Spielberg and actor Richard Dreyfuss re-convened to work on a film about UFOs, which became Close Encounters of the Third Kind (1977). One of the rare films both written and directed by Spielberg, Close Encounters was a critical and box office hit, giving Spielberg his first Best Director nomination from the Academy as well as earning six other Academy Awards nominations. It won Oscars in two categories (Cinematography, Vilmos Zsigmond, and a Special Achievement Award for Sound Effects Editing, Frank E. Warner). This second blockbuster helped to secure Spielberg's rise.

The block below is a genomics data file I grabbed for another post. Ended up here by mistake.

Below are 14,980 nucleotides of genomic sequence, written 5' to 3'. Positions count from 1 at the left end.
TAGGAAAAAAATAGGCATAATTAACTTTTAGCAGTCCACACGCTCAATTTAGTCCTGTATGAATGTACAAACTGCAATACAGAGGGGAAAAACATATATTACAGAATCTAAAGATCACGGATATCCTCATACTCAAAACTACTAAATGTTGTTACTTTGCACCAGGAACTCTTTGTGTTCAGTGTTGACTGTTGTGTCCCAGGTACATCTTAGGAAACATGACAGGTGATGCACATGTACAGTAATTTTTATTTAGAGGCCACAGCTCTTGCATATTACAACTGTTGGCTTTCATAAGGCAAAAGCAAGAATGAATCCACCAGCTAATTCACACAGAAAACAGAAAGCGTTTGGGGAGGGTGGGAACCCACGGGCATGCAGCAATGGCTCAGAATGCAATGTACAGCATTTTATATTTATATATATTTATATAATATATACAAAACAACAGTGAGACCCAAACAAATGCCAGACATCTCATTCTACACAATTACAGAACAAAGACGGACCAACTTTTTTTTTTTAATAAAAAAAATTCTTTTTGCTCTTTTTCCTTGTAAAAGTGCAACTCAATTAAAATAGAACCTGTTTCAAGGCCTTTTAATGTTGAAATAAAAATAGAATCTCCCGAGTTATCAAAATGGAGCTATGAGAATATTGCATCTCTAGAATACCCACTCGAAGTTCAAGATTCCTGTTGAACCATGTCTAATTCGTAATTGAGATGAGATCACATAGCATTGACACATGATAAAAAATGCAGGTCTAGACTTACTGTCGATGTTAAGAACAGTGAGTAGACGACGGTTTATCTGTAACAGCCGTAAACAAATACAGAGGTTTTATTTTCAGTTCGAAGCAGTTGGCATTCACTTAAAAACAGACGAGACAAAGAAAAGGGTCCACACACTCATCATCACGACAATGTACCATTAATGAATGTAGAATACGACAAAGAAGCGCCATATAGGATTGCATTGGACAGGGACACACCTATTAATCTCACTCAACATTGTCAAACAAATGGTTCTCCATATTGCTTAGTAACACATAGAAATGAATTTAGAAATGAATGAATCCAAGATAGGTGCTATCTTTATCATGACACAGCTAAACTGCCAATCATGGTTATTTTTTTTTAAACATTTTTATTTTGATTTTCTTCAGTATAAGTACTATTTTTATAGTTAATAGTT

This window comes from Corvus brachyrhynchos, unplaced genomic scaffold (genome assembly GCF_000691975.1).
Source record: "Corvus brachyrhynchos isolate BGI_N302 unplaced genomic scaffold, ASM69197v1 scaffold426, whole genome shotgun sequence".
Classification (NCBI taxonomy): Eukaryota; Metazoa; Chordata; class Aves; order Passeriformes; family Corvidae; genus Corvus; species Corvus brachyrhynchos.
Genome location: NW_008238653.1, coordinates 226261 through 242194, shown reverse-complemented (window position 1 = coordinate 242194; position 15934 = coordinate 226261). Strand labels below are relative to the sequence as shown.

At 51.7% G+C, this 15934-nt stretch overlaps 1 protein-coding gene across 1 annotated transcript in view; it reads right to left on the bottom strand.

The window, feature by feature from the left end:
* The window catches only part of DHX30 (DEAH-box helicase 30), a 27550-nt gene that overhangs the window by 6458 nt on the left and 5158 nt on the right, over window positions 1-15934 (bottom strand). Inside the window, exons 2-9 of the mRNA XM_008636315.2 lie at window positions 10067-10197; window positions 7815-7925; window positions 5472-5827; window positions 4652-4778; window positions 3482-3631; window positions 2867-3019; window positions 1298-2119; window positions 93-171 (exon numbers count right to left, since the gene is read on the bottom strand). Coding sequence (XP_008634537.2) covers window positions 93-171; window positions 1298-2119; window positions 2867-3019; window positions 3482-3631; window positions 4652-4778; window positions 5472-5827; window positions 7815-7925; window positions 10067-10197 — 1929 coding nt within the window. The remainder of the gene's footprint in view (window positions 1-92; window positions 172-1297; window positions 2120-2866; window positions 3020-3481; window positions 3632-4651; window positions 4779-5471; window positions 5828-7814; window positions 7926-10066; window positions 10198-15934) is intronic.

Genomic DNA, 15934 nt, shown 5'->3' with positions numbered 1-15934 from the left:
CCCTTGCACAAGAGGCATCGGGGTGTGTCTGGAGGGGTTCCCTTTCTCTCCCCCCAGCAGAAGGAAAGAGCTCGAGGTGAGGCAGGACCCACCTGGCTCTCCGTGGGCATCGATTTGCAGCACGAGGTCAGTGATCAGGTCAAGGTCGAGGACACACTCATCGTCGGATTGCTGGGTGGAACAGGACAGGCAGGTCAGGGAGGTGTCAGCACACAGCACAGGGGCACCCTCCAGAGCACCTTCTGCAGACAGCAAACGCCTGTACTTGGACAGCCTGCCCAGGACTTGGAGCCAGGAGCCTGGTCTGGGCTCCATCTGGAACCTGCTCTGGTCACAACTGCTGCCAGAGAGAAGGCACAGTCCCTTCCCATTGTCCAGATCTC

With the role of the network reduced to a core of functionality, it became possible to exchange traffic with other network independently from their detailed characteristics, thereby solving Kahn's initial problem. DARPA agreed to fund development of prototype software, and after several years of work, the first demonstration of a gateway between the Packet Radio network in the SF Bay area and the ARPANET was conducted by the Stanford Research Institute. On November 22, 1977 a three network demonstration was conducted including the ARPANET, the SRI's Packet Radio Van on the Packet Radio Network and the Atlantic Packet Satellite network.